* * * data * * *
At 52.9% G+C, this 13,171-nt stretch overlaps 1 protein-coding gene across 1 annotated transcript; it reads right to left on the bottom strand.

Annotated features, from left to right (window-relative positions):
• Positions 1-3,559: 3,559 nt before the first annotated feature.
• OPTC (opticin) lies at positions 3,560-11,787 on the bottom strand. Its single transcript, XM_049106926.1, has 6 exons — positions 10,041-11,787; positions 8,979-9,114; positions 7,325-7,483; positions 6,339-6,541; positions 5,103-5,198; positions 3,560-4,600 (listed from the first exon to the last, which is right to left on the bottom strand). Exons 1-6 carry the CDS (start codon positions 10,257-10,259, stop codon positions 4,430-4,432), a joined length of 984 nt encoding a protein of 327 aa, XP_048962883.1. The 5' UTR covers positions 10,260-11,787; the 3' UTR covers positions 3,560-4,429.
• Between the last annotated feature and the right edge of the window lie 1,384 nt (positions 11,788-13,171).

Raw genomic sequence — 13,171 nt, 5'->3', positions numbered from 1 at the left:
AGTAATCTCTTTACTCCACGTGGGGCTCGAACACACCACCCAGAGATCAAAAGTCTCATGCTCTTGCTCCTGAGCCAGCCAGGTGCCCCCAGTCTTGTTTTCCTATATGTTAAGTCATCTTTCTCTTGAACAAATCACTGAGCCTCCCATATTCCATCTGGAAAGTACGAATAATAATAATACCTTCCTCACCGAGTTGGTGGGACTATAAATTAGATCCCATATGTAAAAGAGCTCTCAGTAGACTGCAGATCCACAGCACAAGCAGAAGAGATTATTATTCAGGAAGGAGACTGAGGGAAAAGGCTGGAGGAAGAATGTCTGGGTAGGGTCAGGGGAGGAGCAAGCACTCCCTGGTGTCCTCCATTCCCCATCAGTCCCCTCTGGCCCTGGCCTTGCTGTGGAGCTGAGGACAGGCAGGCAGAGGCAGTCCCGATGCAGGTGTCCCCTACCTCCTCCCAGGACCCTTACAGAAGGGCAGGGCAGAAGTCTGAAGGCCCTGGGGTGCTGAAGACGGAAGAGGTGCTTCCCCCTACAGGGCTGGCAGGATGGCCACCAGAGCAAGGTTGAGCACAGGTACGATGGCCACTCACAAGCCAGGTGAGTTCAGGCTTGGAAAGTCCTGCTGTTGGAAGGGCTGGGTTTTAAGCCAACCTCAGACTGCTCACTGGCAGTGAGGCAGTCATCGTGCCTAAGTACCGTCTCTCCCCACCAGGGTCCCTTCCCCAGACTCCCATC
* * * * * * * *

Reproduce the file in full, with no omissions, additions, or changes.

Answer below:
At 52.9% G+C, this 13,171-nt stretch overlaps 1 protein-coding gene across 1 annotated transcript; it reads right to left on the bottom strand.

Annotated features, from left to right (window-relative positions):
• Positions 1-3,559: 3,559 nt before the first annotated feature.
• OPTC (opticin) lies at positions 3,560-11,787 on the bottom strand. Its single transcript, XM_049106926.1, has 6 exons — positions 10,041-11,787; positions 8,979-9,114; positions 7,325-7,483; positions 6,339-6,541; positions 5,103-5,198; positions 3,560-4,600 (listed from the first exon to the last, which is right to left on the bottom strand). Exons 1-6 carry the CDS (start codon positions 10,257-10,259, stop codon positions 4,430-4,432), a joined length of 984 nt encoding a protein of 327 aa, XP_048962883.1. The 5' UTR covers positions 10,260-11,787; the 3' UTR covers positions 3,560-4,429.
• Between the last annotated feature and the right edge of the window lie 1,384 nt (positions 11,788-13,171).

Raw genomic sequence — 13,171 nt, 5'->3', positions numbered from 1 at the left:
AGTAATCTCTTTACTCCACGTGGGGCTCGAACACACCACCCAGAGATCAAAAGTCTCATGCTCTTGCTCCTGAGCCAGCCAGGTGCCCCCAGTCTTGTTTTCCTATATGTTAAGTCATCTTTCTCTTGAACAAATCACTGAGCCTCCCATATTCCATCTGGAAAGTACGAATAATAATAATACCTTCCTCACCGAGTTGGTGGGACTATAAATTAGATCCCATATGTAAAAGAGCTCTCAGTAGACTGCAGATCCACAGCACAAGCAGAAGAGATTATTATTCAGGAAGGAGACTGAGGGAAAAGGCTGGAGGAAGAATGTCTGGGTAGGGTCAGGGGAGGAGCAAGCACTCCCTGGTGTCCTCCATTCCCCATCAGTCCCCTCTGGCCCTGGCCTTGCTGTGGAGCTGAGGACAGGCAGGCAGAGGCAGTCCCGATGCAGGTGTCCCCTACCTCCTCCCAGGACCCTTACAGAAGGGCAGGGCAGAAGTCTGAAGGCCCTGGGGTGCTGAAGACGGAAGAGGTGCTTCCCCCTACAGGGCTGGCAGGATGGCCACCAGAGCAAGGTTGAGCACAGGTACGATGGCCACTCACAAGCCAGGTGAGTTCAGGCTTGGAAAGTCCTGCTGTTGGAAGGGCTGGGTTTTAAGCCAACCTCAGACTGCTCACTGGCAGTGAGGCAGTCATCGTGCCTAAGTACCGTCTCTCCCCACCAGGGTCCCTTCCCCAGACTCCCATC